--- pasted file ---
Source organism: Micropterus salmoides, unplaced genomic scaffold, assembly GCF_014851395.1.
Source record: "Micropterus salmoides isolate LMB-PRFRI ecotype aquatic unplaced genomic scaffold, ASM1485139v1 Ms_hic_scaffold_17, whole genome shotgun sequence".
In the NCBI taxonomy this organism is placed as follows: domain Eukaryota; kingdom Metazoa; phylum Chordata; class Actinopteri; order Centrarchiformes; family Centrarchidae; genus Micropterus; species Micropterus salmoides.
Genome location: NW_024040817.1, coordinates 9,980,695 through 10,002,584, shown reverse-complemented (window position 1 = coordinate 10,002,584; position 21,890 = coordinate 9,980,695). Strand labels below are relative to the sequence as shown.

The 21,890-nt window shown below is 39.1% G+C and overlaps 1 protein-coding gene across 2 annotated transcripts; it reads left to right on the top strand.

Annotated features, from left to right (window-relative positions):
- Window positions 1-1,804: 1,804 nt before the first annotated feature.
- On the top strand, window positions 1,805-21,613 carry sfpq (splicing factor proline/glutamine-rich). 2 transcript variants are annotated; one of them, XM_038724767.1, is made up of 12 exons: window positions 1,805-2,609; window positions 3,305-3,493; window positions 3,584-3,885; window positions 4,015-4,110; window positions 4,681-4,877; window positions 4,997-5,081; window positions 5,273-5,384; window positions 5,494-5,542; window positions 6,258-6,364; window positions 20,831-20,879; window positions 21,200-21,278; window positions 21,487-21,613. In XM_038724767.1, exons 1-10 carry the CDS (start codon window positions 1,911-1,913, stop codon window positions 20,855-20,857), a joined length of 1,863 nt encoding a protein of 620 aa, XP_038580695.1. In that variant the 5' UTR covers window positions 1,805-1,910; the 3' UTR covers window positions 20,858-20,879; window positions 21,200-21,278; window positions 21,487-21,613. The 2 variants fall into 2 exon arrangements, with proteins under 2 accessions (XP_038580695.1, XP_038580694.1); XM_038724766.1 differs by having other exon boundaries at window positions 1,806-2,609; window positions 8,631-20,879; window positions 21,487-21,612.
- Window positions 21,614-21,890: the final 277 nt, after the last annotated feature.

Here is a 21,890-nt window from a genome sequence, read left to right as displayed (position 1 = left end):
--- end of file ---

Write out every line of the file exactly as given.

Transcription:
Source organism: Micropterus salmoides, unplaced genomic scaffold, assembly GCF_014851395.1.
Source record: "Micropterus salmoides isolate LMB-PRFRI ecotype aquatic unplaced genomic scaffold, ASM1485139v1 Ms_hic_scaffold_17, whole genome shotgun sequence".
In the NCBI taxonomy this organism is placed as follows: domain Eukaryota; kingdom Metazoa; phylum Chordata; class Actinopteri; order Centrarchiformes; family Centrarchidae; genus Micropterus; species Micropterus salmoides.
Genome location: NW_024040817.1, coordinates 9,980,695 through 10,002,584, shown reverse-complemented (window position 1 = coordinate 10,002,584; position 21,890 = coordinate 9,980,695). Strand labels below are relative to the sequence as shown.

The 21,890-nt window shown below is 39.1% G+C and overlaps 1 protein-coding gene across 2 annotated transcripts; it reads left to right on the top strand.

Annotated features, from left to right (window-relative positions):
- Window positions 1-1,804: 1,804 nt before the first annotated feature.
- On the top strand, window positions 1,805-21,613 carry sfpq (splicing factor proline/glutamine-rich). 2 transcript variants are annotated; one of them, XM_038724767.1, is made up of 12 exons: window positions 1,805-2,609; window positions 3,305-3,493; window positions 3,584-3,885; window positions 4,015-4,110; window positions 4,681-4,877; window positions 4,997-5,081; window positions 5,273-5,384; window positions 5,494-5,542; window positions 6,258-6,364; window positions 20,831-20,879; window positions 21,200-21,278; window positions 21,487-21,613. In XM_038724767.1, exons 1-10 carry the CDS (start codon window positions 1,911-1,913, stop codon window positions 20,855-20,857), a joined length of 1,863 nt encoding a protein of 620 aa, XP_038580695.1. In that variant the 5' UTR covers window positions 1,805-1,910; the 3' UTR covers window positions 20,858-20,879; window positions 21,200-21,278; window positions 21,487-21,613. The 2 variants fall into 2 exon arrangements, with proteins under 2 accessions (XP_038580695.1, XP_038580694.1); XM_038724766.1 differs by having other exon boundaries at window positions 1,806-2,609; window positions 8,631-20,879; window positions 21,487-21,612.
- Window positions 21,614-21,890: the final 277 nt, after the last annotated feature.

Here is a 21,890-nt window from a genome sequence, read left to right as displayed (position 1 = left end):